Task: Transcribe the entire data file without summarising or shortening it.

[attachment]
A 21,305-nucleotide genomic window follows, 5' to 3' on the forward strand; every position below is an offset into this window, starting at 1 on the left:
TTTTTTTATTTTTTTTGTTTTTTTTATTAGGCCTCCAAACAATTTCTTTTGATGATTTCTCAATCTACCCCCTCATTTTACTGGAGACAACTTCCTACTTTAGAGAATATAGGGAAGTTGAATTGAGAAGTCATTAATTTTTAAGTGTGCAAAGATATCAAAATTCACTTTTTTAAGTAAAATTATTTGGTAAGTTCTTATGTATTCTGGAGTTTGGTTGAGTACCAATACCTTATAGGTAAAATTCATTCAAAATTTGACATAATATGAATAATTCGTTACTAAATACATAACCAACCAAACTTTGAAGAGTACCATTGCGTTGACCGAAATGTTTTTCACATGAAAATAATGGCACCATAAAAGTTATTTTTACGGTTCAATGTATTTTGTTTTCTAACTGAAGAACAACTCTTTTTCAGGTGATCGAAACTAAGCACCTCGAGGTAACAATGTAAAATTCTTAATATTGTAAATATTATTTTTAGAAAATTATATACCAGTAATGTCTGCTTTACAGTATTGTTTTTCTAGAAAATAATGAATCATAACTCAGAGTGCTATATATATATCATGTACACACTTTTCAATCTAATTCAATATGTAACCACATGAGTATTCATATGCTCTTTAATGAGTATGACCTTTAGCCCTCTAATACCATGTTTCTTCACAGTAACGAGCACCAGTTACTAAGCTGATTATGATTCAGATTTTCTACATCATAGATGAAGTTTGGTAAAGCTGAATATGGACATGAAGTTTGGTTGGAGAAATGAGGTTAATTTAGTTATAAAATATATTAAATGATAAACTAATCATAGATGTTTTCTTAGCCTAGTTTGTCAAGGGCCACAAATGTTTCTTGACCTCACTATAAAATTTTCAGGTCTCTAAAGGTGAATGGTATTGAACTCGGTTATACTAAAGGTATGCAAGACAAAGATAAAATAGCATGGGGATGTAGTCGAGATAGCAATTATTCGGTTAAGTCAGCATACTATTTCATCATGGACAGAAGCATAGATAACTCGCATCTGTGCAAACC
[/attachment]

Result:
A 21,305-nucleotide genomic window follows, 5' to 3' on the forward strand; every position below is an offset into this window, starting at 1 on the left:
TTTTTTTATTTTTTTTGTTTTTTTTATTAGGCCTCCAAACAATTTCTTTTGATGATTTCTCAATCTACCCCCTCATTTTACTGGAGACAACTTCCTACTTTAGAGAATATAGGGAAGTTGAATTGAGAAGTCATTAATTTTTAAGTGTGCAAAGATATCAAAATTCACTTTTTTAAGTAAAATTATTTGGTAAGTTCTTATGTATTCTGGAGTTTGGTTGAGTACCAATACCTTATAGGTAAAATTCATTCAAAATTTGACATAATATGAATAATTCGTTACTAAATACATAACCAACCAAACTTTGAAGAGTACCATTGCGTTGACCGAAATGTTTTTCACATGAAAATAATGGCACCATAAAAGTTATTTTTACGGTTCAATGTATTTTGTTTTCTAACTGAAGAACAACTCTTTTTCAGGTGATCGAAACTAAGCACCTCGAGGTAACAATGTAAAATTCTTAATATTGTAAATATTATTTTTAGAAAATTATATACCAGTAATGTCTGCTTTACAGTATTGTTTTTCTAGAAAATAATGAATCATAACTCAGAGTGCTATATATATATCATGTACACACTTTTCAATCTAATTCAATATGTAACCACATGAGTATTCATATGCTCTTTAATGAGTATGACCTTTAGCCCTCTAATACCATGTTTCTTCACAGTAACGAGCACCAGTTACTAAGCTGATTATGATTCAGATTTTCTACATCATAGATGAAGTTTGGTAAAGCTGAATATGGACATGAAGTTTGGTTGGAGAAATGAGGTTAATTTAGTTATAAAATATATTAAATGATAAACTAATCATAGATGTTTTCTTAGCCTAGTTTGTCAAGGGCCACAAATGTTTCTTGACCTCACTATAAAATTTTCAGGTCTCTAAAGGTGAATGGTATTGAACTCGGTTATACTAAAGGTATGCAAGACAAAGATAAAATAGCATGGGGATGTAGTCGAGATAGCAATTATTCGGTTAAGTCAGCATACTATTTCATCATGGACAGAAGCATAGATAACTCGCATCTGTGCAAACC